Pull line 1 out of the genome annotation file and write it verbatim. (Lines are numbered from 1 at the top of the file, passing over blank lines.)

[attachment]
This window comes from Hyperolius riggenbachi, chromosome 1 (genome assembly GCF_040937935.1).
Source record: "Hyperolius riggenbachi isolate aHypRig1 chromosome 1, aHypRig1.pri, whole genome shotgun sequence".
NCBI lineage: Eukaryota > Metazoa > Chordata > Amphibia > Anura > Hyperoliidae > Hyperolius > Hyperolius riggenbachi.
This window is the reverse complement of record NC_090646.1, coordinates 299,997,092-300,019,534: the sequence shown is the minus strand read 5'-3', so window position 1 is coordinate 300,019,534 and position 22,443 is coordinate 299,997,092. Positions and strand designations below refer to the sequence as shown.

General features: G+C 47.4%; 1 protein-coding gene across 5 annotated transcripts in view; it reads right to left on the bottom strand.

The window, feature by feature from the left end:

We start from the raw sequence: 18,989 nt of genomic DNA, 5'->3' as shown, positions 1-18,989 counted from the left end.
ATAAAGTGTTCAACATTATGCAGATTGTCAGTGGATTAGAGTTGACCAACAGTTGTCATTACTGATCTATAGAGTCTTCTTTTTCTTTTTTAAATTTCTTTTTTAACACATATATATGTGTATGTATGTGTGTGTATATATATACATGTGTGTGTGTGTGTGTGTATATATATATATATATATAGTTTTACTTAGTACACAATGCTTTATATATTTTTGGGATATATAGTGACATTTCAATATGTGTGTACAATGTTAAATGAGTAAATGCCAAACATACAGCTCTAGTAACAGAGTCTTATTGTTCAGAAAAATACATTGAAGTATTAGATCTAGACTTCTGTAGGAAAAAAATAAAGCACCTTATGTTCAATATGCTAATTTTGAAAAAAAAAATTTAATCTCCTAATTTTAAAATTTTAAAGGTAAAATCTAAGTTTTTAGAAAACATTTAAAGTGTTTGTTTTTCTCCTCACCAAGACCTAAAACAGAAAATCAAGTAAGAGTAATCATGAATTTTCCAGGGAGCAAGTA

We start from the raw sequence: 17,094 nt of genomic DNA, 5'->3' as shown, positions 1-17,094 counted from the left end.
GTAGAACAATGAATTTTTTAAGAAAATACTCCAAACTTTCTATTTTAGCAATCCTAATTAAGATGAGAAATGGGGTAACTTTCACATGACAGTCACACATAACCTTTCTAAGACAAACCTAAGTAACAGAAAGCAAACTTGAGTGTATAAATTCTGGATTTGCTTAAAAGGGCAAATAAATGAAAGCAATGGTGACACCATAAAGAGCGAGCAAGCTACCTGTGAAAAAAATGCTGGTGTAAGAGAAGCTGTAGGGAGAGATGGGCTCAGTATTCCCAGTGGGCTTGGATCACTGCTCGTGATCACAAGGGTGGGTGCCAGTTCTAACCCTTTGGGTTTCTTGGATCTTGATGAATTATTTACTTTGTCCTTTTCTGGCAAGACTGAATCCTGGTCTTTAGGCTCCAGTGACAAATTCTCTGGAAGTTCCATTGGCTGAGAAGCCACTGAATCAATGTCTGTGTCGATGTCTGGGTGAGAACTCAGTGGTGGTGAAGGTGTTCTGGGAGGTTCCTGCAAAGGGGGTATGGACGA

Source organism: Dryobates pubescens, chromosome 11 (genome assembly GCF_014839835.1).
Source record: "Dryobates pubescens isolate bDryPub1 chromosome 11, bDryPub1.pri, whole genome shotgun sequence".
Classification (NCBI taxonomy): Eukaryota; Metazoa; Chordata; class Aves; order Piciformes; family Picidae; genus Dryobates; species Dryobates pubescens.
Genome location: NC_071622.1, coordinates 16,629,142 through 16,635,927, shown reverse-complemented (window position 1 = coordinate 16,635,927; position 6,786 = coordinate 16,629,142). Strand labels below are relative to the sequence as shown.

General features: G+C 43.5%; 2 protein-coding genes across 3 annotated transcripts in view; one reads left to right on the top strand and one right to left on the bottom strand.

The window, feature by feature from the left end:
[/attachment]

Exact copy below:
This window comes from Hyperolius riggenbachi, chromosome 1 (genome assembly GCF_040937935.1).